Computer-aided assessment in statistics: the CAMPUS project

  • Neville Hunt


The relentless drive for 'efficiency' in higher education, and the consequent increase in workloads, has given university teachers a compelling incentive to investigate alternative forms of assessment. Some forms of assessment with a clear educational value can no longer be entertained because of the burden placed on the teacher. An added concern is plagiarism, which anecdotal evidence would suggest is on the increase yet which is difficult to detect in large modules with more than one assessor. While computer-aided assessment (CAA) has an enthusiastic following, it is not clear to many teachers that it either reduces workloads or reduces the risk of cheating. In an ideal world, most teachers would prefer to give individual attention and personal feedback to each student when marking their work. In this sense CAA must be seen as second best and will therefore be used only if it is seen to offer significant benefits in terms of reduced workloads or increased validity.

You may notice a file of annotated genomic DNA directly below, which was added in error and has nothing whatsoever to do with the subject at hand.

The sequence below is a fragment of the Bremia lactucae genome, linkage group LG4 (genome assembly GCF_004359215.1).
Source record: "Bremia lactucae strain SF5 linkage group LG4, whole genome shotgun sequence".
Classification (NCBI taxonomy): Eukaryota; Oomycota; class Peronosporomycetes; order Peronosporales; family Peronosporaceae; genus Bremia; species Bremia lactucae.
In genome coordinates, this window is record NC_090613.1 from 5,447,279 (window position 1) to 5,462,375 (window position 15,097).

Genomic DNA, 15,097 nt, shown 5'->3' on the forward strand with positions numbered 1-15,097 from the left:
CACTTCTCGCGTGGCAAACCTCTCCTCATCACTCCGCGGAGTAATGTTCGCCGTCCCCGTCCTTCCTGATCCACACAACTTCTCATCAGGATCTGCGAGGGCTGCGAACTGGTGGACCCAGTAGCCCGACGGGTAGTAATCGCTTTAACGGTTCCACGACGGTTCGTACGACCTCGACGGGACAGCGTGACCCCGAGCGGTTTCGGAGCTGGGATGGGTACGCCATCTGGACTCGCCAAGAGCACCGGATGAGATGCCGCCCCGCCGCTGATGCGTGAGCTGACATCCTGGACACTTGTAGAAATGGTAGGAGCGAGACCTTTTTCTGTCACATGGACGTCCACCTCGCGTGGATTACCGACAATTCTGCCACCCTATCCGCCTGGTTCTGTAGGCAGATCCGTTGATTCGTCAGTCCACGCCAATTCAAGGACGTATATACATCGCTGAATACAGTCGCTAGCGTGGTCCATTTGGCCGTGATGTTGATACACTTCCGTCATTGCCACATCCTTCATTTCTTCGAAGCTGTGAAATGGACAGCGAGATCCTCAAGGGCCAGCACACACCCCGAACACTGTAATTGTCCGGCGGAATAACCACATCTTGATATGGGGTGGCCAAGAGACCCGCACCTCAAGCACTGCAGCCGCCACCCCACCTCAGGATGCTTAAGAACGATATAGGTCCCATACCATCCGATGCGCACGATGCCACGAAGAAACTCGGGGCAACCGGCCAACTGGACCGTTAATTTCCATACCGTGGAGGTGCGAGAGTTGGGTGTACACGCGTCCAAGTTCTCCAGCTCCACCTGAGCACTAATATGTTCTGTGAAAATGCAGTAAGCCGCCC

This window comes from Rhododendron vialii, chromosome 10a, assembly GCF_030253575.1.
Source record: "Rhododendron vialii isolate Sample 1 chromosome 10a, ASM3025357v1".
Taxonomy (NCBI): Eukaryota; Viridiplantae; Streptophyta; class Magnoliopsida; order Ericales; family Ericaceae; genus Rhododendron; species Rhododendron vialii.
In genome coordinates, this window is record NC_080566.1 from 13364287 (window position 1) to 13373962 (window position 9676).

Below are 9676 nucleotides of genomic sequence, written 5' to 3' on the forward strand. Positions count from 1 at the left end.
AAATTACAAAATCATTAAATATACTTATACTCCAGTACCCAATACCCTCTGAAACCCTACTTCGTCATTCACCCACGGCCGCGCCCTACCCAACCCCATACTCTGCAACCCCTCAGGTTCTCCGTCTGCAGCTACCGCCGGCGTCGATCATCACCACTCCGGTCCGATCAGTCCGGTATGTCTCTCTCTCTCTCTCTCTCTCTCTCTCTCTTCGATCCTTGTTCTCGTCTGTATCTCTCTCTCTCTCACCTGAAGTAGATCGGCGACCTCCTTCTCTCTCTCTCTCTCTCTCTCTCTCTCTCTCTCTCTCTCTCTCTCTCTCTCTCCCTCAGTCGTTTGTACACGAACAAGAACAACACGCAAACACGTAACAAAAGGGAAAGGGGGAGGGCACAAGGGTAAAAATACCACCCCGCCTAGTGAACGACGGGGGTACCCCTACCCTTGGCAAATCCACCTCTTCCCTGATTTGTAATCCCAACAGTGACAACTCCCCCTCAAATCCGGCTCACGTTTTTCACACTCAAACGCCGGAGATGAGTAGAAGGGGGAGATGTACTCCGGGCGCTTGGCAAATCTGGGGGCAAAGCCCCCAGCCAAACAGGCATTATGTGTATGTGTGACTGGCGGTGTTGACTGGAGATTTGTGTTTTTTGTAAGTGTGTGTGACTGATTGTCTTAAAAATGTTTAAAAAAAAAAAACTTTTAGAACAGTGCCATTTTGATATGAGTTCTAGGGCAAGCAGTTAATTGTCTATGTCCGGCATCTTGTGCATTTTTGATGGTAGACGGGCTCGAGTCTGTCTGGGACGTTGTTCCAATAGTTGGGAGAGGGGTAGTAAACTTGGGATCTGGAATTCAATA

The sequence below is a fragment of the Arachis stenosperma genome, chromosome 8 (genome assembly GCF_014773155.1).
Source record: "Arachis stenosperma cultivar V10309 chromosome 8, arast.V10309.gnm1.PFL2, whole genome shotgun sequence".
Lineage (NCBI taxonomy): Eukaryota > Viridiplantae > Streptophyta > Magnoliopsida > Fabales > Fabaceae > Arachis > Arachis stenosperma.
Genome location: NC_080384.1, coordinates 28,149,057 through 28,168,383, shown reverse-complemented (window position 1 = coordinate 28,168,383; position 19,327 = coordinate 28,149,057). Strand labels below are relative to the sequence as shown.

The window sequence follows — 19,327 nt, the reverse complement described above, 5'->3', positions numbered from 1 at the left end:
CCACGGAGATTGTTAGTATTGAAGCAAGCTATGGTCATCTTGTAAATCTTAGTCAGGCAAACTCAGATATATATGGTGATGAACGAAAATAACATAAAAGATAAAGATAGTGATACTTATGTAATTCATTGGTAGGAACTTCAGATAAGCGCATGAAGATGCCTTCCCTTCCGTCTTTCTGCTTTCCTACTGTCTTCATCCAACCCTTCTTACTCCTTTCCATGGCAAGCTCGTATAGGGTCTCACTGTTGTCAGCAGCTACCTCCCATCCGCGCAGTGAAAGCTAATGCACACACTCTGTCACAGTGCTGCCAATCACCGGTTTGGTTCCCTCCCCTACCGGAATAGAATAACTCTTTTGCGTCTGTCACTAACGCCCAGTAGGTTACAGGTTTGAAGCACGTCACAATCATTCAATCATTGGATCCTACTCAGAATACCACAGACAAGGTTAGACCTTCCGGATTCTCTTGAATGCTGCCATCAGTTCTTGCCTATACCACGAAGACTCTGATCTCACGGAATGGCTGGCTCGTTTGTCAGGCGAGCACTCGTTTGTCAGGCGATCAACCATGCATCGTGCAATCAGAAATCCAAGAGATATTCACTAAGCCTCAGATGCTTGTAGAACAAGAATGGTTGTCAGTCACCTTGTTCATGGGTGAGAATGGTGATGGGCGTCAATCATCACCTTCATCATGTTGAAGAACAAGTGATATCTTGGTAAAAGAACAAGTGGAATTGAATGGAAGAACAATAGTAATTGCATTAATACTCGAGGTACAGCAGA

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How to Cite
Hunt N. (1). Computer-aided assessment in statistics: the CAMPUS project. Research in Learning Technology, 6(2).
Original Research Articles